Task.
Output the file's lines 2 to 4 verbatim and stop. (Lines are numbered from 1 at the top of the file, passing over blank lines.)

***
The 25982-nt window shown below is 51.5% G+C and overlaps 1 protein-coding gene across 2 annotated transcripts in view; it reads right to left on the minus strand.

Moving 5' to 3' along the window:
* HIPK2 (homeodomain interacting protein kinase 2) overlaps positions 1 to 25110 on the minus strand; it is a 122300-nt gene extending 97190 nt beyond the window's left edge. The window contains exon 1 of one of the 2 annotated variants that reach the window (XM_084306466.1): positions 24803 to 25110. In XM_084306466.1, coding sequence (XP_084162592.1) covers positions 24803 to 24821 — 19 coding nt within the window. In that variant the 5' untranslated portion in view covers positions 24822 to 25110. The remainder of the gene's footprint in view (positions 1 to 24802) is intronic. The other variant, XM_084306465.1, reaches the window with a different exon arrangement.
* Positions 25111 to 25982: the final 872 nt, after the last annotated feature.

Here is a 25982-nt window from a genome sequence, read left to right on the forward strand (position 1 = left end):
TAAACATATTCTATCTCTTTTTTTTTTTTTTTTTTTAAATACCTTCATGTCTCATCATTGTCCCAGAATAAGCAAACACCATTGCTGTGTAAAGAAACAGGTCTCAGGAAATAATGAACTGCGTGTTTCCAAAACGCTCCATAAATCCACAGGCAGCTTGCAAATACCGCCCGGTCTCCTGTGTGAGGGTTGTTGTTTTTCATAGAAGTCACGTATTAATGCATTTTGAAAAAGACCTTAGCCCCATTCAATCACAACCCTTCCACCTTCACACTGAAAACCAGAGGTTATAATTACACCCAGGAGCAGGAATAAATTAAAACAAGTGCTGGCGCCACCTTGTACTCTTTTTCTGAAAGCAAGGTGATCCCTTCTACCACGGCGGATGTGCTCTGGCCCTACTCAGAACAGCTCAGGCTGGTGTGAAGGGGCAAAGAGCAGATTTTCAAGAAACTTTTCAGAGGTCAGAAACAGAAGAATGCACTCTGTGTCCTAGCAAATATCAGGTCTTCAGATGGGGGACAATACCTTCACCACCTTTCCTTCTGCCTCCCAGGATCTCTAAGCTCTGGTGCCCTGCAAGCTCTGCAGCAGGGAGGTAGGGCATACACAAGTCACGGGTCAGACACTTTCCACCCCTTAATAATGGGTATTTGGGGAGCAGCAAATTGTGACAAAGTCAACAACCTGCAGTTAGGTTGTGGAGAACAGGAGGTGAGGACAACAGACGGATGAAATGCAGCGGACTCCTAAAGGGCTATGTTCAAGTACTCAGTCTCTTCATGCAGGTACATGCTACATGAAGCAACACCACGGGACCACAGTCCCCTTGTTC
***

Moving 5' to 3' along the window:
* HIPK2 (homeodomain interacting protein kinase 2) overlaps positions 1 to 25110 on the minus strand; it is a 122300-nt gene extending 97190 nt beyond the window's left edge. The window contains exon 1 of one of the 2 annotated variants that reach the window (XM_084306466.1): positions 24803 to 25110. In XM_084306466.1, coding sequence (XP_084162592.1) covers positions 24803 to 24821 — 19 coding nt within the window. In that variant the 5' untranslated portion in view covers positions 24822 to 25110. The remainder of the gene's footprint in view (positions 1 to 24802) is intronic. The other variant, XM_084306465.1, reaches the window with a different exon arrangement.
* Positions 25111 to 25982: the final 872 nt, after the last annotated feature.